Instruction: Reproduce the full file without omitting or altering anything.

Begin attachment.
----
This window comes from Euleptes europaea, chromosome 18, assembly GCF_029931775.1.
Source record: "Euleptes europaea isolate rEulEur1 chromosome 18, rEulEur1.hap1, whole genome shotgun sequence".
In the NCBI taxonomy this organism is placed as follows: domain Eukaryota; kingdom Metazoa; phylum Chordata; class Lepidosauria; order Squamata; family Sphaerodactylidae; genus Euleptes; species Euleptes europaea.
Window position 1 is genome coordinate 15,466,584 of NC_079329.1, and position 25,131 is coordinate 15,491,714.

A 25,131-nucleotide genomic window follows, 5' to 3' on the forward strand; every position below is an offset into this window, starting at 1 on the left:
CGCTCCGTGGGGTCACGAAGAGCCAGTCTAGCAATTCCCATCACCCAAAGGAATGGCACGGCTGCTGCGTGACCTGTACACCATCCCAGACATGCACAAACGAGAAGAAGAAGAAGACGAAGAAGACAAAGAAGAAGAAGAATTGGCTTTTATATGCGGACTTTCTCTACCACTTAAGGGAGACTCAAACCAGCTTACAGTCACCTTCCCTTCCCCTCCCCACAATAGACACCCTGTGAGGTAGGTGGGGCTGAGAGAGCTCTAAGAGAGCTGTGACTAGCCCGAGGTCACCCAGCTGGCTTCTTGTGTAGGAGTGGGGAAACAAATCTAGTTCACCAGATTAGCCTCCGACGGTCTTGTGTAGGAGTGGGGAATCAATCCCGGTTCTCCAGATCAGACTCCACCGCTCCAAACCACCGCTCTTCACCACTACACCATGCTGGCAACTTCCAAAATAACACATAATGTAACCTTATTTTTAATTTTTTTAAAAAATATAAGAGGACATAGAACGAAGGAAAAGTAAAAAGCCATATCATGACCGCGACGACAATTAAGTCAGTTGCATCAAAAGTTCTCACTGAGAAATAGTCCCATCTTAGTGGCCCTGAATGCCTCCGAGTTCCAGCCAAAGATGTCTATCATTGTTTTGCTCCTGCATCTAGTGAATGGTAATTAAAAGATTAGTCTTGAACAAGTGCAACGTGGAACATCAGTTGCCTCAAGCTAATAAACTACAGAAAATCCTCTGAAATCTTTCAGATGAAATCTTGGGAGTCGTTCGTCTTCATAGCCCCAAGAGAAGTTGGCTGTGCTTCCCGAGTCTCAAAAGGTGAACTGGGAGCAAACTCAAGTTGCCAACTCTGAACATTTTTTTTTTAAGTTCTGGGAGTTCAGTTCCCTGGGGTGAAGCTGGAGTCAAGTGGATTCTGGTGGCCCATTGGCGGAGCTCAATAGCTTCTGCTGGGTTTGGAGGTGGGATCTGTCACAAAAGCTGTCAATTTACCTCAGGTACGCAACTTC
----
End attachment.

This window comes from Euleptes europaea, chromosome 18, assembly GCF_029931775.1.
Source record: "Euleptes europaea isolate rEulEur1 chromosome 18, rEulEur1.hap1, whole genome shotgun sequence".
In the NCBI taxonomy this organism is placed as follows: domain Eukaryota; kingdom Metazoa; phylum Chordata; class Lepidosauria; order Squamata; family Sphaerodactylidae; genus Euleptes; species Euleptes europaea.
Window position 1 is genome coordinate 15,466,584 of NC_079329.1, and position 25,131 is coordinate 15,491,714.

A 25,131-nucleotide genomic window follows, 5' to 3' on the forward strand; every position below is an offset into this window, starting at 1 on the left:
CGCTCCGTGGGGTCACGAAGAGCCAGTCTAGCAATTCCCATCACCCAAAGGAATGGCACGGCTGCTGCGTGACCTGTACACCATCCCAGACATGCACAAACGAGAAGAAGAAGAAGACGAAGAAGACAAAGAAGAAGAAGAATTGGCTTTTATATGCGGACTTTCTCTACCACTTAAGGGAGACTCAAACCAGCTTACAGTCACCTTCCCTTCCCCTCCCCACAATAGACACCCTGTGAGGTAGGTGGGGCTGAGAGAGCTCTAAGAGAGCTGTGACTAGCCCGAGGTCACCCAGCTGGCTTCTTGTGTAGGAGTGGGGAAACAAATCTAGTTCACCAGATTAGCCTCCGACGGTCTTGTGTAGGAGTGGGGAATCAATCCCGGTTCTCCAGATCAGACTCCACCGCTCCAAACCACCGCTCTTCACCACTACACCATGCTGGCAACTTCCAAAATAACACATAATGTAACCTTATTTTTAATTTTTTTAAAAAATATAAGAGGACATAGAACGAAGGAAAAGTAAAAAGCCATATCATGACCGCGACGACAATTAAGTCAGTTGCATCAAAAGTTCTCACTGAGAAATAGTCCCATCTTAGTGGCCCTGAATGCCTCCGAGTTCCAGCCAAAGATGTCTATCATTGTTTTGCTCCTGCATCTAGTGAATGGTAATTAAAAGATTAGTCTTGAACAAGTGCAACGTGGAACATCAGTTGCCTCAAGCTAATAAACTACAGAAAATCCTCTGAAATCTTTCAGATGAAATCTTGGGAGTCGTTCGTCTTCATAGCCCCAAGAGAAGTTGGCTGTGCTTCCCGAGTCTCAAAAGGTGAACTGGGAGCAAACTCAAGTTGCCAACTCTGAACATTTTTTTTTTAAGTTCTGGGAGTTCAGTTCCCTGGGGTGAAGCTGGAGTCAAGTGGATTCTGGTGGCCCATTGGCGGAGCTCAATAGCTTCTGCTGGGTTTGGAGGTGGGATCTGTCACAAAAGCTGTCAATTTACCTCAGGTACGCAACTTC